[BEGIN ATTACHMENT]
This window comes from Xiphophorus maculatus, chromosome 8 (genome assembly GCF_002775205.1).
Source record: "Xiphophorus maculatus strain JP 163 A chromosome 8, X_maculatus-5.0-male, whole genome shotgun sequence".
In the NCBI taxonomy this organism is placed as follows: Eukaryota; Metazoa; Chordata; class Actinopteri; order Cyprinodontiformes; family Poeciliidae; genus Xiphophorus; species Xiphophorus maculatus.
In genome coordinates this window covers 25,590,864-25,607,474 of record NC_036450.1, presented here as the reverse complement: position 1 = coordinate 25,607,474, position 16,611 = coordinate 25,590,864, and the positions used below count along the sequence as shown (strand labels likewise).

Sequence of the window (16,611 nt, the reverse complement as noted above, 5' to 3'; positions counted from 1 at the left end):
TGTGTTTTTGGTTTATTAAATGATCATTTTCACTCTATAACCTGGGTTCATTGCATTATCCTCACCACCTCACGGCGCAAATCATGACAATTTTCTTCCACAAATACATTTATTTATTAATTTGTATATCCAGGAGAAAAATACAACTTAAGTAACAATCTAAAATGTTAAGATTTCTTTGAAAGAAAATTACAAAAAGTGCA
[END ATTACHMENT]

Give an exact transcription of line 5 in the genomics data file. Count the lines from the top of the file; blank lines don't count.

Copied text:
Sequence of the window (16,611 nt, the reverse complement as noted above, 5' to 3'; positions counted from 1 at the left end):